Facial cues; facial resemblance; facial expression; smile; face based inference; group entitativity; donation; time versus money; power; persuasion; ulterior motive


This dissertation investigates the roles of facial cues in consumer behavior. Specifically, the research examines the effect of facial structural resemblance, facial expressions, and other perceptual cues—in both individual and group settings—on consumer judgment and decision-making. Essay 1 examines the influence of facial resemblance on consumers* product purchase likelihood. This effect is moderated by consumers* mental construal, such that the effect of increased facial resemblance on product purchase likelihood occurs among consumers with high-level construals but not among those with low-level construals. Results of three experimental studies show that increased facial resemblance among team members enhances the perceived entitativity of the group, which in turn leads to more favorable intention of purchasing the product offered by the group. Essay 2 investigates the differential effects of recipients* group entitativity on two types of donation (time vs. money). Through three studies, the research demonstrates that high (versus low) group entitativity among the recipients increases donation of time but decreases donation of money. Such differential effects on donation of time versus money are driven by consumers* emotional or cognitive well-being associated with time or money donations. In essay 3, the effect of smile intensity on customer behavior is shown to be moderated by power and salience of ulterior motive. When employees* ulterior motive is not salient to customers, low-power customers evaluate the employee with intensified smiles more favorably compared to high-power customers. In contrast, when ulterior motive is made salient, high-power rather than low-power customers react more positively to smile intensity. Results show that the interactive effects between smile, power, and ulterior motive are driven by customers* warmth and competence perceptions. Collectively, this dissertation focuses on consumers* face-based judgments of individuals and teams, and investigates how such facial cues might influence consumers* attitude, purchase intention, and prosocial behavior.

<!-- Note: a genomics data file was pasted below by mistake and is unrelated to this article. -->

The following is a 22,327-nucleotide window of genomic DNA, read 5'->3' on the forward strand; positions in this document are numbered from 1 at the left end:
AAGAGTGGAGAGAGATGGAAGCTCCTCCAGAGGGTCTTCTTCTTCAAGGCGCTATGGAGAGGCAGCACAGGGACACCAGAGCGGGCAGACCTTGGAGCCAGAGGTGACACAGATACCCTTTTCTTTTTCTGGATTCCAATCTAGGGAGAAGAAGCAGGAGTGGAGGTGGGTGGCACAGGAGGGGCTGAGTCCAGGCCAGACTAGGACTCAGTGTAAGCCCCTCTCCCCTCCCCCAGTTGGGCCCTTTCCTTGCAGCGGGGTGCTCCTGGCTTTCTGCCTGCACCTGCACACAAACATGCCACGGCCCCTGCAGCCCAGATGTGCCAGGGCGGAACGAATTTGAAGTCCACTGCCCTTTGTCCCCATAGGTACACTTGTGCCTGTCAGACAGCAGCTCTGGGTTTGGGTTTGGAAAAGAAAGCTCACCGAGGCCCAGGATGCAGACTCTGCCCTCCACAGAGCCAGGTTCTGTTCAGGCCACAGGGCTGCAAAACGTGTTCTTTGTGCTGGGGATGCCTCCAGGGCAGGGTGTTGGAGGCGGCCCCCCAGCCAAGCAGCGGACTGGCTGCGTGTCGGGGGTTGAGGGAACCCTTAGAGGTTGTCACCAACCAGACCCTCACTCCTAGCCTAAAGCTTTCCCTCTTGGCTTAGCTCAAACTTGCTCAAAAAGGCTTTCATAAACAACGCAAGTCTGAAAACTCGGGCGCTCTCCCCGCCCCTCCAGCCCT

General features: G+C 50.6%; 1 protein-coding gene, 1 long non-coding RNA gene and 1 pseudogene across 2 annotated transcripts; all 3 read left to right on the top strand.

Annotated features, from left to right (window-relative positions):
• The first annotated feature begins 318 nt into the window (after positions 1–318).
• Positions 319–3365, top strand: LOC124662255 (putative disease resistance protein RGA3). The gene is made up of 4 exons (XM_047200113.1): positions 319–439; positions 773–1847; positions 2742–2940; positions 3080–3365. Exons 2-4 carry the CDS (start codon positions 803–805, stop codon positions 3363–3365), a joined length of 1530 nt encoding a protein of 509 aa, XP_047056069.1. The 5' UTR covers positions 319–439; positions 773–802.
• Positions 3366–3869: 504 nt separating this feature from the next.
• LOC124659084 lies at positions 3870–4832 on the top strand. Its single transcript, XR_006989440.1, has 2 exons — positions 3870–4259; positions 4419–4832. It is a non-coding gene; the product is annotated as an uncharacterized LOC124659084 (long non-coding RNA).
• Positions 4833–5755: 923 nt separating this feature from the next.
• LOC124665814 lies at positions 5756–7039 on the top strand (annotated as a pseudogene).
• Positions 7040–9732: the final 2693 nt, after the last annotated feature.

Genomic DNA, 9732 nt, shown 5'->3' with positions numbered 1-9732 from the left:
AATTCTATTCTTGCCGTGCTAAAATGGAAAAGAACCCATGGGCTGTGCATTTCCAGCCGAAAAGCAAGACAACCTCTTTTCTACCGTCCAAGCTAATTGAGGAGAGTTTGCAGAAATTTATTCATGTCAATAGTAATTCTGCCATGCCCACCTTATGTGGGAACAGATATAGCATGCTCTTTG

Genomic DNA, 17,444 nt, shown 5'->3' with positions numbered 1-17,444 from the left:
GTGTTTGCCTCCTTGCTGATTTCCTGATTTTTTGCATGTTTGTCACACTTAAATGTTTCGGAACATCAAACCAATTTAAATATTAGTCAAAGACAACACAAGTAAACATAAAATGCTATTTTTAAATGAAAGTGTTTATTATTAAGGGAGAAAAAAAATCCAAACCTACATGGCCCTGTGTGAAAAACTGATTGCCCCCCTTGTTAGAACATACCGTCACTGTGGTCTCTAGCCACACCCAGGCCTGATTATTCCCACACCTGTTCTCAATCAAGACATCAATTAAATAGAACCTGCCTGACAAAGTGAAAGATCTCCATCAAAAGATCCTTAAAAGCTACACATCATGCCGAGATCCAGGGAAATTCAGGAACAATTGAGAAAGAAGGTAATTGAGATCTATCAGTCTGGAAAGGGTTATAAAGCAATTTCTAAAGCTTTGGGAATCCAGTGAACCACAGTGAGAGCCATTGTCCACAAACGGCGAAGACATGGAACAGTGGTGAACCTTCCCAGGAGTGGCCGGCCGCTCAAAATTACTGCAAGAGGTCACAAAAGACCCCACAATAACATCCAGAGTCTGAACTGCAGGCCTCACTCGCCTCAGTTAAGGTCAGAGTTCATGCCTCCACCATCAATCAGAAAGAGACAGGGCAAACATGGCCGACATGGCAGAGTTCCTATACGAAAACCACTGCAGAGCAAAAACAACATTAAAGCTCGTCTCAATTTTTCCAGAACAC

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Graduation Date





He, Xin


Doctor of Philosophy (Ph.D.)


College of Business Administration

Degree Program

Business Administration; Marketing








Release Date

August 2020

Length of Campus-only Access

5 years

Access Status

Doctoral Dissertation (Open Access)


Business Administration -- Dissertations, Academic; Dissertations, Academic -- Business Administration

Included in

Marketing Commons